Thursday, January 29, 2009


From the rarified air of East/West zodiac constellations back down to earth.

Once a year, I teach a course called Plain-air Painting in the Golden Hour through the Athenaeum. I usually begin with three demos; one in Oil, one in Pastel and if there are takers, one in Watercolor.

Cormorant Rock in Point Loma is my usual starting point. This oil is a one hour Demo done on a 9x12" Museum Mat board, double primed roughly with Dick Blick Master Gesso.
I use an absorbent gesso ground because it takes initial thin oil shapes nicely and dries so quickly that I can then add thicker impasto strokes in a pastel-like brushy fashion over a very dry surface. Low clouds rolled in after I shot the photo... a common occurrence in coastal San Diego.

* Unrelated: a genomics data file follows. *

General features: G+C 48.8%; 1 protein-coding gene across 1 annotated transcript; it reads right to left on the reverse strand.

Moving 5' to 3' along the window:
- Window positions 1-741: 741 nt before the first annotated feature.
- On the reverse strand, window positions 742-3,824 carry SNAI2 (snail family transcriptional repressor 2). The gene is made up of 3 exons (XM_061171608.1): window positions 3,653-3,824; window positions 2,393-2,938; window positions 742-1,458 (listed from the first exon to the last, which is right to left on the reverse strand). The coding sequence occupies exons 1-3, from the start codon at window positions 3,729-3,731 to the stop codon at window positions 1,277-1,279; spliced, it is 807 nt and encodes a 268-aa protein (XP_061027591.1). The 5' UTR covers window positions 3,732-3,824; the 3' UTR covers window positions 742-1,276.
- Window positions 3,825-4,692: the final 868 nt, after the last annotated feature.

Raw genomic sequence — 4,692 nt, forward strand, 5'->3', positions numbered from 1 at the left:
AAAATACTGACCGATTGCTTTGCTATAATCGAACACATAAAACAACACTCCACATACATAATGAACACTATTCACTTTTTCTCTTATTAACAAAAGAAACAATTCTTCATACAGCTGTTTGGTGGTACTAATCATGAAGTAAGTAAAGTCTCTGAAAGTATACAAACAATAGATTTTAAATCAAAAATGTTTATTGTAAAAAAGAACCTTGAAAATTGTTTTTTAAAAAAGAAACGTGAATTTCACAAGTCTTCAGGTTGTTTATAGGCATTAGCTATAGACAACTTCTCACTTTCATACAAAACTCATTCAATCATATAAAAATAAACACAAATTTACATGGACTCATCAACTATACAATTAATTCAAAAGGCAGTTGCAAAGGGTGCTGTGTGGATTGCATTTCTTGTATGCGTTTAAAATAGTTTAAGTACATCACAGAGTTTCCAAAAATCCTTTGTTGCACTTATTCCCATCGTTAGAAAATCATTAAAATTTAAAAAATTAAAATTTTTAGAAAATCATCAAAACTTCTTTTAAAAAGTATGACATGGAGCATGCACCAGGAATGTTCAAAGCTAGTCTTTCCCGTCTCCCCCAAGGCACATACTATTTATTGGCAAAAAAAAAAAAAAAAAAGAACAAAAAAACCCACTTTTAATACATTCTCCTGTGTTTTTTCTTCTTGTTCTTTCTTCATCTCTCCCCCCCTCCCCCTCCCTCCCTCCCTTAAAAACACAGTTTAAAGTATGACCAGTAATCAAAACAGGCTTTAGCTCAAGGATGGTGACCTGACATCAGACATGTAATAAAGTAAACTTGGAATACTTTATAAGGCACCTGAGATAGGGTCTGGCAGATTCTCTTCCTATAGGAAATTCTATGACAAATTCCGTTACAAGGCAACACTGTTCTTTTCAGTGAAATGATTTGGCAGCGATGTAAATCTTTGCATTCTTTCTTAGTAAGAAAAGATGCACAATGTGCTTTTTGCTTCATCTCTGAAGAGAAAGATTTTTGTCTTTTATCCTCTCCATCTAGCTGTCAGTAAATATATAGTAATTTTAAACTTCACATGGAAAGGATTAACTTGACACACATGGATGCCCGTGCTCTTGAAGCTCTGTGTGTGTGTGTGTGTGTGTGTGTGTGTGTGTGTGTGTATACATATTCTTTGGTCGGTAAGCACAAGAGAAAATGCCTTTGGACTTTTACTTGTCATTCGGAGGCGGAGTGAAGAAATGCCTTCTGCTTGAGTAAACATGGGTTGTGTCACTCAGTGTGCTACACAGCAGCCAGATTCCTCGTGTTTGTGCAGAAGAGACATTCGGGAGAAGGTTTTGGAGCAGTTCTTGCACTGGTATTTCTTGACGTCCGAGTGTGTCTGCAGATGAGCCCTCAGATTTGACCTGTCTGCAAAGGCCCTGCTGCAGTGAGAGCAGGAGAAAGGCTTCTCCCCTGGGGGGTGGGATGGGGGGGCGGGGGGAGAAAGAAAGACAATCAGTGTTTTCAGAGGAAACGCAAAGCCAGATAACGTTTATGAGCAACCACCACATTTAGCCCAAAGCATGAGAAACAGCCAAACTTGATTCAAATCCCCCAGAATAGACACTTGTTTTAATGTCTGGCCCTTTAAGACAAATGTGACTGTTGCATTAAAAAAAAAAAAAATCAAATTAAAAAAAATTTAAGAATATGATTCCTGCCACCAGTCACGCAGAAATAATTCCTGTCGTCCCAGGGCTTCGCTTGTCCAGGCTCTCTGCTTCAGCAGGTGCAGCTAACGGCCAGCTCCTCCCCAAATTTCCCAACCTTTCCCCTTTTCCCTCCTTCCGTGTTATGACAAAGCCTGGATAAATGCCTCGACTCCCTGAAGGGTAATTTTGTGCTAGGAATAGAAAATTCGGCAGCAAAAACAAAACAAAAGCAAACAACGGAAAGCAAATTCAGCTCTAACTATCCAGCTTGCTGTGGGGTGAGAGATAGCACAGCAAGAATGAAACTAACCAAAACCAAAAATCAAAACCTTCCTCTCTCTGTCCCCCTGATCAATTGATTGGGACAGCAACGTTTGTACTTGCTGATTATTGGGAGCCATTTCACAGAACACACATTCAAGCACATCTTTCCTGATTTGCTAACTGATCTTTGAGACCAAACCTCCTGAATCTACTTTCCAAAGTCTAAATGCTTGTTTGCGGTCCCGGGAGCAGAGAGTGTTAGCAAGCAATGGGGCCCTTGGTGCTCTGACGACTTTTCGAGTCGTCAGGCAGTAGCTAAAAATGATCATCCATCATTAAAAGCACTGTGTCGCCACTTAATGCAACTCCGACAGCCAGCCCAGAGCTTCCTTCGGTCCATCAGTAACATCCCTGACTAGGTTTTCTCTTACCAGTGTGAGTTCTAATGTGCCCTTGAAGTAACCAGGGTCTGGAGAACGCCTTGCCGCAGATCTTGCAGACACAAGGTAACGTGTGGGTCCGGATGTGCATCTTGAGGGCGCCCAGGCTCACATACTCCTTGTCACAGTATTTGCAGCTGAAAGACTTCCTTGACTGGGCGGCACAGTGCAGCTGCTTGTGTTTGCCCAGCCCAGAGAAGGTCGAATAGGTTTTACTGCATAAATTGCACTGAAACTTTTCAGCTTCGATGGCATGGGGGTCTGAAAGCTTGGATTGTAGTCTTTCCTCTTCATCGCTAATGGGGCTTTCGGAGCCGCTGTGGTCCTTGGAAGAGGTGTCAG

Sunset Cliffs Trail  Oil on Canvas panel  11x14

Sunset Cliffs Dusk  Oil on Canvas Panel  11x14

My pastels are drawn on either mid-tone Canson Paper or mid-tone Sennillier La Carte Pastel Card. I begin with a vine charcoal lay-in sketch and then build up layers of flat shapes with a combination of flat and edgy strokes (see Portraits in Pastels).


"Cactus Boulder"  Pastel on paper  16x12

Towards Soledad Mt.  Pastel on P. Card    24x18

The Pastels were done in a single session (2-3 hrs); the Oils sometimes require two or three re-visits for final touches.

1 comment:

Susan Webb Tregay NWS said...

Ken, I painted that rock long ago :-). You are using Absorbant Ground gesso? Interesting. I've used it for watercolor, but never took it beyond it. Is thater an advantage for using it with acrylics?